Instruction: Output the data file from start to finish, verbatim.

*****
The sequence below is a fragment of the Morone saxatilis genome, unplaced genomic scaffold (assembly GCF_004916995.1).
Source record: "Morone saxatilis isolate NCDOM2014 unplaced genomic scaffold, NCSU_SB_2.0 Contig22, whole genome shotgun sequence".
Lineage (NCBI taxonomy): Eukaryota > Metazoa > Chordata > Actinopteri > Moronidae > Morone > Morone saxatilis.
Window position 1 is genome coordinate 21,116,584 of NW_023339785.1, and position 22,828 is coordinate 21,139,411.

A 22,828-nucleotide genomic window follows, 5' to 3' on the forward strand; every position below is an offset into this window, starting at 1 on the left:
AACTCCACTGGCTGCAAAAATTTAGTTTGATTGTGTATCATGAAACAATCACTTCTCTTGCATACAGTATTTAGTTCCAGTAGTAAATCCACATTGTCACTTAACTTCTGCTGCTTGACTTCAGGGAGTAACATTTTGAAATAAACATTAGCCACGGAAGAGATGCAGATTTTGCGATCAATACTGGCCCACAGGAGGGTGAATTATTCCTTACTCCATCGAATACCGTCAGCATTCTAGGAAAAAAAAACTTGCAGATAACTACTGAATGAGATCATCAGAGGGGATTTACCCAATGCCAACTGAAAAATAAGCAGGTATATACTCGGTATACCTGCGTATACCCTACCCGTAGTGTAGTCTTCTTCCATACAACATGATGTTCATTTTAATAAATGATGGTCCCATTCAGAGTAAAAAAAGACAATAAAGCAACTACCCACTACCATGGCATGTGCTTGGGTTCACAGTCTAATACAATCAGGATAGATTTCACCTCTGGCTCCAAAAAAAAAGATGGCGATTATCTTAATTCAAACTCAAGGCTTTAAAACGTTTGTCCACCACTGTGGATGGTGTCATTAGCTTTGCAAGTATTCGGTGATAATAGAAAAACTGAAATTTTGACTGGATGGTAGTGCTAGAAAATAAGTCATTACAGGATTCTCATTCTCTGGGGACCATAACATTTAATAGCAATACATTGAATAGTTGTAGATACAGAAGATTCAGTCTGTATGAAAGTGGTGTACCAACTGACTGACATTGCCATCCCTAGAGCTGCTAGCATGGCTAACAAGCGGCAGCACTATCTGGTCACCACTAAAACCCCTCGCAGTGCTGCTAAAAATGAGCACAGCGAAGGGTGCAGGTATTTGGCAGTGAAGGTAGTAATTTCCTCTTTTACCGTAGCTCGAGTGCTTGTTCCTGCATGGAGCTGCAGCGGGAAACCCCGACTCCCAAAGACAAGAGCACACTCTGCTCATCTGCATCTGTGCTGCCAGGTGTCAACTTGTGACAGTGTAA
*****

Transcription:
The sequence below is a fragment of the Morone saxatilis genome, unplaced genomic scaffold (assembly GCF_004916995.1).
Source record: "Morone saxatilis isolate NCDOM2014 unplaced genomic scaffold, NCSU_SB_2.0 Contig22, whole genome shotgun sequence".
Lineage (NCBI taxonomy): Eukaryota > Metazoa > Chordata > Actinopteri > Moronidae > Morone > Morone saxatilis.
Window position 1 is genome coordinate 21,116,584 of NW_023339785.1, and position 22,828 is coordinate 21,139,411.

A 22,828-nucleotide genomic window follows, 5' to 3' on the forward strand; every position below is an offset into this window, starting at 1 on the left:
AACTCCACTGGCTGCAAAAATTTAGTTTGATTGTGTATCATGAAACAATCACTTCTCTTGCATACAGTATTTAGTTCCAGTAGTAAATCCACATTGTCACTTAACTTCTGCTGCTTGACTTCAGGGAGTAACATTTTGAAATAAACATTAGCCACGGAAGAGATGCAGATTTTGCGATCAATACTGGCCCACAGGAGGGTGAATTATTCCTTACTCCATCGAATACCGTCAGCATTCTAGGAAAAAAAAACTTGCAGATAACTACTGAATGAGATCATCAGAGGGGATTTACCCAATGCCAACTGAAAAATAAGCAGGTATATACTCGGTATACCTGCGTATACCCTACCCGTAGTGTAGTCTTCTTCCATACAACATGATGTTCATTTTAATAAATGATGGTCCCATTCAGAGTAAAAAAAGACAATAAAGCAACTACCCACTACCATGGCATGTGCTTGGGTTCACAGTCTAATACAATCAGGATAGATTTCACCTCTGGCTCCAAAAAAAAAGATGGCGATTATCTTAATTCAAACTCAAGGCTTTAAAACGTTTGTCCACCACTGTGGATGGTGTCATTAGCTTTGCAAGTATTCGGTGATAATAGAAAAACTGAAATTTTGACTGGATGGTAGTGCTAGAAAATAAGTCATTACAGGATTCTCATTCTCTGGGGACCATAACATTTAATAGCAATACATTGAATAGTTGTAGATACAGAAGATTCAGTCTGTATGAAAGTGGTGTACCAACTGACTGACATTGCCATCCCTAGAGCTGCTAGCATGGCTAACAAGCGGCAGCACTATCTGGTCACCACTAAAACCCCTCGCAGTGCTGCTAAAAATGAGCACAGCGAAGGGTGCAGGTATTTGGCAGTGAAGGTAGTAATTTCCTCTTTTACCGTAGCTCGAGTGCTTGTTCCTGCATGGAGCTGCAGCGGGAAACCCCGACTCCCAAAGACAAGAGCACACTCTGCTCATCTGCATCTGTGCTGCCAGGTGTCAACTTGTGACAGTGTAA